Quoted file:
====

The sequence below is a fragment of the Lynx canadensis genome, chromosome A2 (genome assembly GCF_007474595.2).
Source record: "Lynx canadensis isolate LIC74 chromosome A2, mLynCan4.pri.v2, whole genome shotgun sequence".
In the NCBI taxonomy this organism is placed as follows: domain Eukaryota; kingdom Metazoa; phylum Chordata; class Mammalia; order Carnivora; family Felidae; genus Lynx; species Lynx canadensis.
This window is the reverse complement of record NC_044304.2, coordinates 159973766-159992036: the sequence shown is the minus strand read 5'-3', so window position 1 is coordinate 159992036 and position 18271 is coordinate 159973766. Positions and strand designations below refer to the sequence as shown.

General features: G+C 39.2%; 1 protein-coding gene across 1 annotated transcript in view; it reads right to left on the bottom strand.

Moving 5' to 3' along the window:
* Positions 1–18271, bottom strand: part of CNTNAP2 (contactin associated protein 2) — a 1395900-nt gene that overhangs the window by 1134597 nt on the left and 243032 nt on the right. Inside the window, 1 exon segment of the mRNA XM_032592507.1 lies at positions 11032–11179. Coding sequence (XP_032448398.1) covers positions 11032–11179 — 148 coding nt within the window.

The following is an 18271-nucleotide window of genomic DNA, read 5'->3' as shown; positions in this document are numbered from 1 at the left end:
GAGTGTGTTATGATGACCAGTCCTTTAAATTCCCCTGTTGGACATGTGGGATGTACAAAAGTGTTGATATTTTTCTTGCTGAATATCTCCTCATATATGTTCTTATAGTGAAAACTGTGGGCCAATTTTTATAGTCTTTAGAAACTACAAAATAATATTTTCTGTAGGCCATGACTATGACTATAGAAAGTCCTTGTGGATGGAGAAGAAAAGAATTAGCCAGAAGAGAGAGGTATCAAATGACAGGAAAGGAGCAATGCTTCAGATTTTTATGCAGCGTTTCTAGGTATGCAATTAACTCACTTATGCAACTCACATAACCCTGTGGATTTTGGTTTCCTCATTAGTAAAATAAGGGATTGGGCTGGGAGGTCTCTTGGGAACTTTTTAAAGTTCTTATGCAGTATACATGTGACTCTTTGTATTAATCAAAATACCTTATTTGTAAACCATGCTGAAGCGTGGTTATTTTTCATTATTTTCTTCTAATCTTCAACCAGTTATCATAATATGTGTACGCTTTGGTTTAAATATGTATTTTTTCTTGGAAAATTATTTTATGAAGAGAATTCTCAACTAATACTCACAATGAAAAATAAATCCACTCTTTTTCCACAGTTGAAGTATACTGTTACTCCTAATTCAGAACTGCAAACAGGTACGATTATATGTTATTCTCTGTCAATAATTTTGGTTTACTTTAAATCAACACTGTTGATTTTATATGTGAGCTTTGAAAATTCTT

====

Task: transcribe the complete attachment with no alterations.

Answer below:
The sequence below is a fragment of the Lynx canadensis genome, chromosome A2 (genome assembly GCF_007474595.2).
Source record: "Lynx canadensis isolate LIC74 chromosome A2, mLynCan4.pri.v2, whole genome shotgun sequence".
In the NCBI taxonomy this organism is placed as follows: domain Eukaryota; kingdom Metazoa; phylum Chordata; class Mammalia; order Carnivora; family Felidae; genus Lynx; species Lynx canadensis.
This window is the reverse complement of record NC_044304.2, coordinates 159973766-159992036: the sequence shown is the minus strand read 5'-3', so window position 1 is coordinate 159992036 and position 18271 is coordinate 159973766. Positions and strand designations below refer to the sequence as shown.

General features: G+C 39.2%; 1 protein-coding gene across 1 annotated transcript in view; it reads right to left on the bottom strand.

Moving 5' to 3' along the window:
* Positions 1–18271, bottom strand: part of CNTNAP2 (contactin associated protein 2) — a 1395900-nt gene that overhangs the window by 1134597 nt on the left and 243032 nt on the right. Inside the window, 1 exon segment of the mRNA XM_032592507.1 lies at positions 11032–11179. Coding sequence (XP_032448398.1) covers positions 11032–11179 — 148 coding nt within the window.

The following is an 18271-nucleotide window of genomic DNA, read 5'->3' as shown; positions in this document are numbered from 1 at the left end:
GAGTGTGTTATGATGACCAGTCCTTTAAATTCCCCTGTTGGACATGTGGGATGTACAAAAGTGTTGATATTTTTCTTGCTGAATATCTCCTCATATATGTTCTTATAGTGAAAACTGTGGGCCAATTTTTATAGTCTTTAGAAACTACAAAATAATATTTTCTGTAGGCCATGACTATGACTATAGAAAGTCCTTGTGGATGGAGAAGAAAAGAATTAGCCAGAAGAGAGAGGTATCAAATGACAGGAAAGGAGCAATGCTTCAGATTTTTATGCAGCGTTTCTAGGTATGCAATTAACTCACTTATGCAACTCACATAACCCTGTGGATTTTGGTTTCCTCATTAGTAAAATAAGGGATTGGGCTGGGAGGTCTCTTGGGAACTTTTTAAAGTTCTTATGCAGTATACATGTGACTCTTTGTATTAATCAAAATACCTTATTTGTAAACCATGCTGAAGCGTGGTTATTTTTCATTATTTTCTTCTAATCTTCAACCAGTTATCATAATATGTGTACGCTTTGGTTTAAATATGTATTTTTTCTTGGAAAATTATTTTATGAAGAGAATTCTCAACTAATACTCACAATGAAAAATAAATCCACTCTTTTTCCACAGTTGAAGTATACTGTTACTCCTAATTCAGAACTGCAAACAGGTACGATTATATGTTATTCTCTGTCAATAATTTTGGTTTACTTTAAATCAACACTGTTGATTTTATATGTGAGCTTTGAAAATTCTT